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Benefits of having rituals and traditions

The list of benefits from having rituals and traditions is quite long. Of course, the perceived benefit will vary from family to family. The value of having the ‘home’ feel is priceless. For the sake of this post, will be teasing out just a few benefits.

Physical

A family that has rituals that makes everyone feel close tends to be a healthier. It boosts the immune system. Something about feeling safe, comfortable, wanted, motivates the body to stay healthy.

The right rituals and traditions will encourage people to lookout for each other more, increasing the sense of safety and limiting injuries.

Emotional

As hinted above, knowing you belong and are wanted feels great. Helps mental outlook and gives a safe place to discuss matters of the heart. People who suffer loss (any kind) and know that they’re able to share with their family… fair better long term because of it.

Some families have rituals about sharing grief, victories, pain, joy, etc. Does everyone gather around to listen supportively over at tub of ice cream? Is there a way of celebrating or grieving in place? Which shoulder do you lean on?

Each family has their ways of handling emotional situations. Some even create new rituals as they face life’s challenges. In my youth, my school initiated a pizza reward program for every significant reading milestone a top student reached. My parents made it part of the ritual to celebrate at that particular pizza chain. Considering we didn’t eat fast food back then, this was massively beneficial in making the academic milestone feel significant and treasured.

I also learned how to grieve publicly from watching how my family handled themselves during times of intense loss. Without that, I might not have found my own healthy way of coping with loss. Rituals matter.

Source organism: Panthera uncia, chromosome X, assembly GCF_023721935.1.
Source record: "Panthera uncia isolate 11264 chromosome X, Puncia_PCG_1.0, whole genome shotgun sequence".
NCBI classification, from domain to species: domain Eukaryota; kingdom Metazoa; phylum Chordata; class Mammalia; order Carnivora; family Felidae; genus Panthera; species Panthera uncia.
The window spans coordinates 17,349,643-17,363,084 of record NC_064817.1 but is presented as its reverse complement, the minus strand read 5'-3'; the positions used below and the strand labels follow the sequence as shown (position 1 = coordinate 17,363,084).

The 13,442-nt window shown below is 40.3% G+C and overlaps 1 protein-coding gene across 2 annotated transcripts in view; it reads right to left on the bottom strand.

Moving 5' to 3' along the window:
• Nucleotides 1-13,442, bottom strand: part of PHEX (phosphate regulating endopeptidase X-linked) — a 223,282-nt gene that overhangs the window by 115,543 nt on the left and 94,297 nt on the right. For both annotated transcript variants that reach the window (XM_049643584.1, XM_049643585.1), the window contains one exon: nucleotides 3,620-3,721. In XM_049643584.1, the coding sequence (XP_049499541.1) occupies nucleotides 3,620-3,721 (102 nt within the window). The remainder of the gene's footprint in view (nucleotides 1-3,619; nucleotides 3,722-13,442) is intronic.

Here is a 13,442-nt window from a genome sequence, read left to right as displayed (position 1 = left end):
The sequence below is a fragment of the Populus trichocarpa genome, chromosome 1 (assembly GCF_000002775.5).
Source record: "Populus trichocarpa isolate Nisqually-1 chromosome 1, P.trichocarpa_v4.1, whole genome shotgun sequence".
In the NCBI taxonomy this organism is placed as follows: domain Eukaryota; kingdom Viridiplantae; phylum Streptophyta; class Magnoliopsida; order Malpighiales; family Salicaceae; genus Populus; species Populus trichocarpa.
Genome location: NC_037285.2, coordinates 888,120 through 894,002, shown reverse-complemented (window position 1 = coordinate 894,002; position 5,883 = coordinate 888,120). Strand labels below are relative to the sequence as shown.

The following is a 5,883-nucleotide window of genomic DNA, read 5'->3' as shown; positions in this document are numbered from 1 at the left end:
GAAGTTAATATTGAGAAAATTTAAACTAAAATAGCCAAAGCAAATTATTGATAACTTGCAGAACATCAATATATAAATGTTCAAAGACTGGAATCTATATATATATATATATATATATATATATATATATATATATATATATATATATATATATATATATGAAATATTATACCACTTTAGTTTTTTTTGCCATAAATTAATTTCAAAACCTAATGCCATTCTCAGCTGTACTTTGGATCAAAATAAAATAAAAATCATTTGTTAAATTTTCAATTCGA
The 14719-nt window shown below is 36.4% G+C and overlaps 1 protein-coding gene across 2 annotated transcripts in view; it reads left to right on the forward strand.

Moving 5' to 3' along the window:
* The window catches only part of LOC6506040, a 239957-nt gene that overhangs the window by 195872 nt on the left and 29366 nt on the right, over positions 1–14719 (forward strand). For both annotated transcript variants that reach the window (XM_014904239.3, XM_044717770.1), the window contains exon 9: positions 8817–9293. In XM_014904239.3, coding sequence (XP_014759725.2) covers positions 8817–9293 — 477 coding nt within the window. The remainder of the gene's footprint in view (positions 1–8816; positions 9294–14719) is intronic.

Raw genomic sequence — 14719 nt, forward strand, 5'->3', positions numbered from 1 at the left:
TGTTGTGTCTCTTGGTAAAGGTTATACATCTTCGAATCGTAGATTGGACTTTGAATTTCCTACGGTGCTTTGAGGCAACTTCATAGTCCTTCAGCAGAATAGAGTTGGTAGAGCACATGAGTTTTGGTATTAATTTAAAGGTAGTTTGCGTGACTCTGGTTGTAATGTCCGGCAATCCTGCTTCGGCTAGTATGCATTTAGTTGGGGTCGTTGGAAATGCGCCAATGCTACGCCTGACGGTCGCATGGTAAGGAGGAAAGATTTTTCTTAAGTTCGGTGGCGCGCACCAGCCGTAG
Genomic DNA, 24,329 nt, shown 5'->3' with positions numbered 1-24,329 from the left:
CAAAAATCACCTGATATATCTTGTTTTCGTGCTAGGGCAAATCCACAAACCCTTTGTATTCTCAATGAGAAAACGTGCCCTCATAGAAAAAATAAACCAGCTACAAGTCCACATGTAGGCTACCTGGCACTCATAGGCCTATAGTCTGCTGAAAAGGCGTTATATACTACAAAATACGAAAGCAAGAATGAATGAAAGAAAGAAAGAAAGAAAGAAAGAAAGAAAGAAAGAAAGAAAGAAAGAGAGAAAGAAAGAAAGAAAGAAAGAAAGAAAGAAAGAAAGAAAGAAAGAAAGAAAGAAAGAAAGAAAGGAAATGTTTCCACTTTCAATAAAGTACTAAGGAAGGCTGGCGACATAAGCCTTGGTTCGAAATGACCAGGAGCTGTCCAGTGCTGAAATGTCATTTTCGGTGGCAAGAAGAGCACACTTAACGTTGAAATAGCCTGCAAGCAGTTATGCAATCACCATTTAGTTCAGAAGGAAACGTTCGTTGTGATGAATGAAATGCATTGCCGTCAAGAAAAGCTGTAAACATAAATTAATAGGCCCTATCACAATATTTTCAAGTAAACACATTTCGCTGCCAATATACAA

Legacy Building

There are families with strong legacies and strong values that passes down generations. Other families, not so much. One of the best ways to teach family history and culture is through having rituals around sharing these legacies.

I had a friend in school who used to tell me how each Fall, the family would gather around a camp fire and tell stories of prior generations. They knew what values they stood for, what victories the overcame, and where they were going. That classmate was never swayed by trends and social popularity contests. He knew what he stood for and where he was going… and got there.

The method by which legacy is passed on is wrapped up in traditions and rituals. Keep in mind, not every tradition and ritual has to be adopted or passed on, but they’re good to know and be aware of as CEOs of the home. This gives you options for setting up the wellness of your home.

How to set up traditions and rituals

There are many ways to set up a family ritual and tradition. For the sake of simplicity, we’ll lump them all into four broad categories. Those are : Top-down, grass-roots, family tree, and inter-generational.

Top-Down

This parent leadership model works great with younger children. This method teaches the children the rituals of the family they’re born into. Parents either already have these in place or are setting them in place for each stage of the child’s life. Values are passed, habits are influenced, and patterns of living are established.